How do you know if the salary is worth your time?
Can you determine the meaning of the words from the context?
blunt – adjective
bluntly – adverb
invest – verb
pursue – verb
meet – verb
disclose – verb
bring up – phrasal verb
tactful – adjective
budget – noun/verb
support yourself – verb + reflexive noun
aim – verb
perks – noun
in lieu of – preposition
arm yourself – verb + reflexive noun
background – adjective
frame – verb
earnings – noun
convey – verb
on the same page – idiomatic expression
broad – adjective
Asking about salary when you are meeting with a potential employer can be a bit delicate. On one hand, asking about compensation too early or too bluntly gives a bad impression. On the other hand, you don’t want to invest a lot of time pursuing jobs that don’t meet your needs.
Occasionally, interviewers disclose the salary range up front, or it might even be indicated in the job posting. But this is uncommon. The convention is for applicants to wait for a job offer, or at least until a second interview before bringing up compensation.
Here are some things to keep in mind, in order to ask about salary and benefits in a tactful way:
1.) Know the compensation that you expect and require in order to accept a position. Make a monthly budget so that you know how much you need to support yourself, and aim for even a modest increase from your last job. Consider what perks and benefits might you accept in lieu of a higher pay check.
2.) Arm yourself with background knowledge. Use an online tool like Glassdoor.com to research the pay range of similar positions in different companies.
3.) Frame your salary and benefit questions carefully. Interviewers want to see that applicants are enthusiastic about the company and the opportunity. Statements like ‘I really need this job’, and blunt questions about earnings convey the opposite.
Tell the interviews why you are asking. If you have the impression that the interviewers are considering you for the job, you could explain that you think you would be an excellent fit for the role, but you want to respect their time.
Biron Clark, an expert in recruiting and interviewing, suggests the following:
“The role sounds great so far. I do want to just make sure we’re on the same page in terms of compensation, at least in broad terms. I compared the data from a few online salary calculators, and it seems that the average base compensation for this position here in Boston falls between $50,000 and $70,000. Does that fit the range you’ve budgeted for this role?” (Asking Salary in an Interview: How and When)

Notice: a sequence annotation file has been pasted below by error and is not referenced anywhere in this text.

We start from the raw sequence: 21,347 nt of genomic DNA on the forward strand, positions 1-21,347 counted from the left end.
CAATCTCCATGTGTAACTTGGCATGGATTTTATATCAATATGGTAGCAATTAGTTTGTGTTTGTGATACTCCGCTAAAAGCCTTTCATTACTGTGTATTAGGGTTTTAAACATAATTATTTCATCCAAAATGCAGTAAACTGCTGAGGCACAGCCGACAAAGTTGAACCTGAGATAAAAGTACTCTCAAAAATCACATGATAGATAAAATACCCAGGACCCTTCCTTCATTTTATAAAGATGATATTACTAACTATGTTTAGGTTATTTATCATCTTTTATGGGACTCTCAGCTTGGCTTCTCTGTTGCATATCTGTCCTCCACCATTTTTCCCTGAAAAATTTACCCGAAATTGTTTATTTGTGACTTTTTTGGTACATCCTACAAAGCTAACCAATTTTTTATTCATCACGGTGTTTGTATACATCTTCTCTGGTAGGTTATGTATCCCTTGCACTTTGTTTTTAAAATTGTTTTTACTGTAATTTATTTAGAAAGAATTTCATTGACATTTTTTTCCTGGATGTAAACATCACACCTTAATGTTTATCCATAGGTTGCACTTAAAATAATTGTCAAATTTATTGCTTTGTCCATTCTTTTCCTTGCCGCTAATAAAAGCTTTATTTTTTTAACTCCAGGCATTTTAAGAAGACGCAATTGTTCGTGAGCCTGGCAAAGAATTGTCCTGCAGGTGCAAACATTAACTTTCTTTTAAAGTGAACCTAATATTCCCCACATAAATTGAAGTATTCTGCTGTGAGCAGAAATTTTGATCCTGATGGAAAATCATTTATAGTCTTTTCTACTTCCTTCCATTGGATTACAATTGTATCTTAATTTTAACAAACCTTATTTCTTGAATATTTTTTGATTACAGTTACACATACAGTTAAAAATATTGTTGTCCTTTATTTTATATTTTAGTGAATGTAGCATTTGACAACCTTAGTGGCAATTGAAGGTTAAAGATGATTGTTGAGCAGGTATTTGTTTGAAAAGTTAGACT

4.) Don’t divulge your current or past salary! Sometimes, interviewers will ask you about your salary history. This is often a way to determine your market value and it doesn’t usually work your favour. You can avoid answering the question directly by referring to general pay ranges for your previous job positions. You can also redirect the conversation towards your strengths and expectations.
Here is an example of a good response. ‘Based on my skills and ten years of experience, I would expect a compensation package in the range of $50.000 to $70.000 a year.’
Job interviews can be daunting, and it can be difficult to assert yourself when there is such a clear imbalance of power. But with solid research, proper preparation, and with some practice, you will have the confidence and skills to get the job, and the compensation that you deserve.
1.) According to the article, what are the challenges around asking about salary?
2.) Why is it important to know your budget before you attend a job interview?
3.) What research does the article suggest you do?
4.) Should you tell potential employers about your current or past salaries? Why or why not?